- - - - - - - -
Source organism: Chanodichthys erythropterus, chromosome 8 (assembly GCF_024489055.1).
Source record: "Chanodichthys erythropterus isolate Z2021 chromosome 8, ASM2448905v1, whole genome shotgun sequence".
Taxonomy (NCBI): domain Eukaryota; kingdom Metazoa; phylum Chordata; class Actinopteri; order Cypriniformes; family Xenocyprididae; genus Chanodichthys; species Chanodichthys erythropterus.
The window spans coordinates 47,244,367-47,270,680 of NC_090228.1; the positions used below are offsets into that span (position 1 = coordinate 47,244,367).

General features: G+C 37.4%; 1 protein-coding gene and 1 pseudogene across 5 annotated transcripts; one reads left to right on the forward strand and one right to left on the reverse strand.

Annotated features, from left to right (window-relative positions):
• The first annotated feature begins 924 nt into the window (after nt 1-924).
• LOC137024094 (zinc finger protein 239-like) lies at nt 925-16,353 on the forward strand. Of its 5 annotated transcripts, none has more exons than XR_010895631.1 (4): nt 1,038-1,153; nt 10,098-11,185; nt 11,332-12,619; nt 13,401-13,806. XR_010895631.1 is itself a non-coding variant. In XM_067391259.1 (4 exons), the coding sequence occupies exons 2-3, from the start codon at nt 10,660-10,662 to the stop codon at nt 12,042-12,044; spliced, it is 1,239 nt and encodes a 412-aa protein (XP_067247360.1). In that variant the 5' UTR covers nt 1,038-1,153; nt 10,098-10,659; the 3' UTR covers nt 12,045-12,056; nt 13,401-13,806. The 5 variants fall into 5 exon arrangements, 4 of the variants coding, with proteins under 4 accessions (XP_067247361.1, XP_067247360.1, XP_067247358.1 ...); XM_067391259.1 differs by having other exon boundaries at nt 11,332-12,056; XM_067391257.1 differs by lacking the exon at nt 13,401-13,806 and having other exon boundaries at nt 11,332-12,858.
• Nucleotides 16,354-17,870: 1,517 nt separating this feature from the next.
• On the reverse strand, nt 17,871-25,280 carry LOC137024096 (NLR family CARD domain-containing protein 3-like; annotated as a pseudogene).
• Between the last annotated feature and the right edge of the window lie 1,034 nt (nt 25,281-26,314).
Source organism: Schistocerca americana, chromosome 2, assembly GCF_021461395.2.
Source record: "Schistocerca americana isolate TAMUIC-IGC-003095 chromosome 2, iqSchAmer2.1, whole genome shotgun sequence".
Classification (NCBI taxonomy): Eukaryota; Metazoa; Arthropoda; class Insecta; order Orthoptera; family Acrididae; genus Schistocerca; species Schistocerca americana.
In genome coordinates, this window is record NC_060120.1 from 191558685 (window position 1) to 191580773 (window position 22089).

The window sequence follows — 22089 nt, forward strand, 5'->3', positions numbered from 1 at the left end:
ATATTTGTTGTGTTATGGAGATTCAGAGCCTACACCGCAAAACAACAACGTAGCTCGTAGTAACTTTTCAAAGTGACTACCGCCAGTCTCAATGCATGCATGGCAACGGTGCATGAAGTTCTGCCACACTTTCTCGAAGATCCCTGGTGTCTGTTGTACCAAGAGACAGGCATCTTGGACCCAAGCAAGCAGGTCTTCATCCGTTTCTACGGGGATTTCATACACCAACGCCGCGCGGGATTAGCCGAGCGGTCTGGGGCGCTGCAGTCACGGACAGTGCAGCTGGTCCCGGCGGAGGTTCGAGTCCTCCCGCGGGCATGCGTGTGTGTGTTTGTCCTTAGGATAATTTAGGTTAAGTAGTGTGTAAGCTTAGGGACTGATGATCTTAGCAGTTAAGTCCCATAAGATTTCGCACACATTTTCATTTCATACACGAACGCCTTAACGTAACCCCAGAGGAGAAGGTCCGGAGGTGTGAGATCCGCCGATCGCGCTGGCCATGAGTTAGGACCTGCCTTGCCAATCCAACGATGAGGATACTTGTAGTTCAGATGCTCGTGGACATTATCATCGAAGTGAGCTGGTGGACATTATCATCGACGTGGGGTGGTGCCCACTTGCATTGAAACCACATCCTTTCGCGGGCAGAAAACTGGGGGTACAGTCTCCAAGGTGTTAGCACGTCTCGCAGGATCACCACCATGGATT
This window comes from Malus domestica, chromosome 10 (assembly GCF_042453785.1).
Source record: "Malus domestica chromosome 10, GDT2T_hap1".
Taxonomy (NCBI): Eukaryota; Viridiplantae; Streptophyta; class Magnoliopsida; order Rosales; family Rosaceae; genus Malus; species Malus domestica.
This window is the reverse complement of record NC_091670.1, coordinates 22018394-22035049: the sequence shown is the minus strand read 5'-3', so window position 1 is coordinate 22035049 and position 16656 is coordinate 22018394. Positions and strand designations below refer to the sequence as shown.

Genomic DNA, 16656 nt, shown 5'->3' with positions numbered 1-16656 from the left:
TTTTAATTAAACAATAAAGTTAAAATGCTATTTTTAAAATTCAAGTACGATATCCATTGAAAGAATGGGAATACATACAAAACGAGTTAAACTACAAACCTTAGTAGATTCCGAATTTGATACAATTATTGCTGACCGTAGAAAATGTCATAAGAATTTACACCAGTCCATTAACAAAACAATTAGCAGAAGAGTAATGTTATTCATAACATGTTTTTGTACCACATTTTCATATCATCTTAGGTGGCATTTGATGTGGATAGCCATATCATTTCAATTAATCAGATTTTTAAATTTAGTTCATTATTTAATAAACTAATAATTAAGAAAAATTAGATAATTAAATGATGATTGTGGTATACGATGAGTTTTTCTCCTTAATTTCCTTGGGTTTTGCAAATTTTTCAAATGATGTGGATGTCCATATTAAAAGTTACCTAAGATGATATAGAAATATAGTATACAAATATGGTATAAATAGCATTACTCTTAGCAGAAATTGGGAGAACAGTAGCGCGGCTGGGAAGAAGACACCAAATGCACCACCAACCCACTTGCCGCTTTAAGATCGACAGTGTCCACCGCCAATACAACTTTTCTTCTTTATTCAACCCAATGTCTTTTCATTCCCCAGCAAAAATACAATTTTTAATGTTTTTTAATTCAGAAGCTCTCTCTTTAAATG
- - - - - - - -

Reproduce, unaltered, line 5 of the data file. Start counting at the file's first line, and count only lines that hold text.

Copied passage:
General features: G+C 37.4%; 1 protein-coding gene and 1 pseudogene across 5 annotated transcripts; one reads left to right on the forward strand and one right to left on the reverse strand.